Visually, the subtle modifications, such as the chamfered edges and the rimmed bottom, make the fully modular RM1000 aesthetically pleasing without standing out too much. The all-black, sleeveless cables are another attraction of the unit, as I feel they are visually superior to sleeved color-coded cables; however, because of their ribbon-like design with the wires bonded together, the cables of the RM1000 are a bit stiffer to turn and route than typical cables.
The electrical performance of the RM1000 is very good and we expected nothing less from a CWT platform, which usually are very well designed and made. The RM1000 is highly efficient and remains so even when the ambient temperature increases significantly, which is infrequent even for very advanced designs. It also provides good quality power, with low voltage ripple even under heavy stress.
Where the RM1000 could use some improvement is on thermal performance, as it seems unwise to heavily tune a 1000W unit with such small heatsinks towards low-noise operation. Despite that, the RM1000 kept performing very well during our testing, even with the ambient temperature much higher than its 40 °C rating, but the temperature of the unit increased to uncomfortable levels and the cooling system could not do anything to react because the fan's speed was already maxed out.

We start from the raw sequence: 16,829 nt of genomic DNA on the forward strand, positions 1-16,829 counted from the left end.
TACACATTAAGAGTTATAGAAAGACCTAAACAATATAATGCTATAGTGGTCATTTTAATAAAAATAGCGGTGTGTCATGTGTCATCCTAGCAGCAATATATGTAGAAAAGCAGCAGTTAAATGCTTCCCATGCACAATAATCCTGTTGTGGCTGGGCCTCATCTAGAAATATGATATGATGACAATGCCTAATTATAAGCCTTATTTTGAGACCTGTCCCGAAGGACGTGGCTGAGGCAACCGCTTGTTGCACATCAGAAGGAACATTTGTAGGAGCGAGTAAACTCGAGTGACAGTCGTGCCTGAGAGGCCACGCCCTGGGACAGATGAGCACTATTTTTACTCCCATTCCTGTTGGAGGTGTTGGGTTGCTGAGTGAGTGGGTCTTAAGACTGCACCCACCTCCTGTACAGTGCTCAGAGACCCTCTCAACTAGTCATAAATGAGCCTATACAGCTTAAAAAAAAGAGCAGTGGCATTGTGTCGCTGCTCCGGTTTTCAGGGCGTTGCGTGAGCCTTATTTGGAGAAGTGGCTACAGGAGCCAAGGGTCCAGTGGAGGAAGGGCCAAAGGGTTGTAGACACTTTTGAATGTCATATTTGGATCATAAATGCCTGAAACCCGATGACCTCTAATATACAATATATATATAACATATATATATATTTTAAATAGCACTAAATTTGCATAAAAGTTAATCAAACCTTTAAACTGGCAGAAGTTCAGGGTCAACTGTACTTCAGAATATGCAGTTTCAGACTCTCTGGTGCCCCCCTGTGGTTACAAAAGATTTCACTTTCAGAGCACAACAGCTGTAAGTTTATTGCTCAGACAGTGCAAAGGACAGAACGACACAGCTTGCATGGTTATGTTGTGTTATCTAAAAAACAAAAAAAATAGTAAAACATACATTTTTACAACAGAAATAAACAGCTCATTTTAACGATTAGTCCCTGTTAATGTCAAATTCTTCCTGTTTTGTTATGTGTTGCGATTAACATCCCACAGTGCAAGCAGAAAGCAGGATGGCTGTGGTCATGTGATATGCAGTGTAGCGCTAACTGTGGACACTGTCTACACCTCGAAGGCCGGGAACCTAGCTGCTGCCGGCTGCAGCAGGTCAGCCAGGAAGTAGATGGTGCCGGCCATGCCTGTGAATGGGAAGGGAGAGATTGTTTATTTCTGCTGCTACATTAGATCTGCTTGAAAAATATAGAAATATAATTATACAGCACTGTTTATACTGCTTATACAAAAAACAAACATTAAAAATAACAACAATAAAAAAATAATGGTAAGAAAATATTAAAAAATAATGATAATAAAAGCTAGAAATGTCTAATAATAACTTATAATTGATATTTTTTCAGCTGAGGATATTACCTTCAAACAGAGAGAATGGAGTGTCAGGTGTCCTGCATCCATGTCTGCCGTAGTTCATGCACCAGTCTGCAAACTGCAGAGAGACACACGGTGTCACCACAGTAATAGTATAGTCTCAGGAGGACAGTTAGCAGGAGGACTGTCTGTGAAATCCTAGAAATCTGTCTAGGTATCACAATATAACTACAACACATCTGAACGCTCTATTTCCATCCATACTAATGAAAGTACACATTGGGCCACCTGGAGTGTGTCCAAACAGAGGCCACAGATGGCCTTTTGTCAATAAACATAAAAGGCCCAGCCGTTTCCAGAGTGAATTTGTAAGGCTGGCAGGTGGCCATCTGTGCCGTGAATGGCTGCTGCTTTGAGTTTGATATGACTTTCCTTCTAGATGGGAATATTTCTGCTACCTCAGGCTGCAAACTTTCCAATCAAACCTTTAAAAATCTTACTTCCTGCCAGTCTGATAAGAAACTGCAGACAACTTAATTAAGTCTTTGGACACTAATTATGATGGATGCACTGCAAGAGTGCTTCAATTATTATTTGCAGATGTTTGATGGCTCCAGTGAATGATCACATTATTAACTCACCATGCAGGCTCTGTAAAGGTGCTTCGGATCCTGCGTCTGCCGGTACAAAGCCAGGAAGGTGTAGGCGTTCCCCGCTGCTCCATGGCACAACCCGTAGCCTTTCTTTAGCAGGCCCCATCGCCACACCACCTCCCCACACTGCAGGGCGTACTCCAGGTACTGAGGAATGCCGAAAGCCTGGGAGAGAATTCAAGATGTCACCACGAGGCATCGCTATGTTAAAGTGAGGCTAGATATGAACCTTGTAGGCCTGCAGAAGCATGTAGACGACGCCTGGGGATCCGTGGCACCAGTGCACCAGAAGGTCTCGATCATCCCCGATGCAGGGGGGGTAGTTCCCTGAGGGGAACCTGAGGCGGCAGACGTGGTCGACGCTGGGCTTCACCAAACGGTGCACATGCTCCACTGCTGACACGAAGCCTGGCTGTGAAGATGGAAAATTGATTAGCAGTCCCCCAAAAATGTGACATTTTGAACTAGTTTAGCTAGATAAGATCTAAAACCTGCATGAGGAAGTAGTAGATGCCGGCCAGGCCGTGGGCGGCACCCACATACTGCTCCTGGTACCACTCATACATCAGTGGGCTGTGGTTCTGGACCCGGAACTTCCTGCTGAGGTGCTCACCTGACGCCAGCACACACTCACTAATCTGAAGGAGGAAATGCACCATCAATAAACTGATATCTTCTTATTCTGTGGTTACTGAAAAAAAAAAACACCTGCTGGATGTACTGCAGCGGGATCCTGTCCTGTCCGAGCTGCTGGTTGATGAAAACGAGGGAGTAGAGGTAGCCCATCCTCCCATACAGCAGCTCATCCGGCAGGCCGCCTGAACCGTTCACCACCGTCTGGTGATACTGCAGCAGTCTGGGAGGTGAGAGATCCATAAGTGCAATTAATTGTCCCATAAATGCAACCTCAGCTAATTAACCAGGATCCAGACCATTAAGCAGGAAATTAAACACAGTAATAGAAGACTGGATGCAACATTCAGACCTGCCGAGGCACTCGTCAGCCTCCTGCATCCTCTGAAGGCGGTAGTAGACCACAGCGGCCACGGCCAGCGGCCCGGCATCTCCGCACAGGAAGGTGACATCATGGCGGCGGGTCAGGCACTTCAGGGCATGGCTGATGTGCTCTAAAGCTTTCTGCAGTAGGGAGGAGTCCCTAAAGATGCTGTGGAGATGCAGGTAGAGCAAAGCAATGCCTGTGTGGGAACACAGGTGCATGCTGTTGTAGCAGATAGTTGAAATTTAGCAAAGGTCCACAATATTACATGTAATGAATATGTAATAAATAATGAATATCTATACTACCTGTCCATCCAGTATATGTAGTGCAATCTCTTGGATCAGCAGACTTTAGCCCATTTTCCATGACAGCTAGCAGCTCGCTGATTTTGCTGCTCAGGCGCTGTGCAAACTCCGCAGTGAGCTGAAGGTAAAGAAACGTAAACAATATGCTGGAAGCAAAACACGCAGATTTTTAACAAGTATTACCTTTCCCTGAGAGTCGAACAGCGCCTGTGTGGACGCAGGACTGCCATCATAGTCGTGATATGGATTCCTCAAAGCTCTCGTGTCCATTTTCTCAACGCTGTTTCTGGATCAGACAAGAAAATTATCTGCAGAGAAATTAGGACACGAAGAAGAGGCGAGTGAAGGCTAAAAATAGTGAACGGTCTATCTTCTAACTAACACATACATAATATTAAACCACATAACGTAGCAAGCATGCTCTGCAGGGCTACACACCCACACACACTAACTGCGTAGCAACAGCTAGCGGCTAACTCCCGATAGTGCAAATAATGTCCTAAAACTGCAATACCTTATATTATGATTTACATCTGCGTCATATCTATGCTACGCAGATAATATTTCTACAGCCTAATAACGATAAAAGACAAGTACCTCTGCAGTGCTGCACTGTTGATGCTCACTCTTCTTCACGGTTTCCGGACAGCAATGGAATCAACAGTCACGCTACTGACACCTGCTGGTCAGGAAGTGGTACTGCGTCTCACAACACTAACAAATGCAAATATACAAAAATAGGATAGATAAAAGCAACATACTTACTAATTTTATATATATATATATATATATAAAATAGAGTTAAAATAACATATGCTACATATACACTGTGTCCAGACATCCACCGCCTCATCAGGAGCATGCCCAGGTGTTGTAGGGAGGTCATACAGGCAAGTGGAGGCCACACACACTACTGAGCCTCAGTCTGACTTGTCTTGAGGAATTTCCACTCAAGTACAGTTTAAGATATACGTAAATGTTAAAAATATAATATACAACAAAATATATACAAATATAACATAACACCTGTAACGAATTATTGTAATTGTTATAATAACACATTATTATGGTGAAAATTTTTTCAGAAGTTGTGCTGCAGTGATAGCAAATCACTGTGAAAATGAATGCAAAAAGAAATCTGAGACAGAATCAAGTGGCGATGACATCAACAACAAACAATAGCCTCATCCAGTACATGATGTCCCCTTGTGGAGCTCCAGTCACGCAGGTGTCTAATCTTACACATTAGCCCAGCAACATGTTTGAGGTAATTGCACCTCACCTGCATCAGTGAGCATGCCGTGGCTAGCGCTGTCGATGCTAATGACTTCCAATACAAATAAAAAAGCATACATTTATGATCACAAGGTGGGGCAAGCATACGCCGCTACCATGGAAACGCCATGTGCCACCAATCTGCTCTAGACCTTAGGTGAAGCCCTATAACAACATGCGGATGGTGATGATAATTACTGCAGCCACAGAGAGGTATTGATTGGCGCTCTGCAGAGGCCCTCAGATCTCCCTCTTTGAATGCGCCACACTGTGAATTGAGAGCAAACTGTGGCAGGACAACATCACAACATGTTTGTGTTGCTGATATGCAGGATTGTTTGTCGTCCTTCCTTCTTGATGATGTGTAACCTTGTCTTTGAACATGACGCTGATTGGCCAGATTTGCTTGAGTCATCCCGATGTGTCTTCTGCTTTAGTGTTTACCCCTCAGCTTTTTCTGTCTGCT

When it comes to quality, the Corsair RM1000 scores very well, yet there is room for improvement. The unit is very well made, with an excellent soldering and assembly job. Most primary components come from very reputable manufacturers, such as Nippon Chemi-Con and TAICON. However, some components come from manufacturers with a mediocre reputation, such as the CapXon capacitors on the secondary side of the transformer. Corsair must know what they are doing though, as they are covering the RM1000 with a five-year warranty.
The MSRP of the RM1000 is $199.90 but we found it online for $169.99 after rebate. It's not the cheapest 1000W unit with an 80 Plus Gold certification, but considering the quality and performance of the PSU, the price is justifiable. If you are the kind of user that wants a really powerful PSU tuned for low-noise operation, the RM1000 should find its way into the top few spots of your shortlist.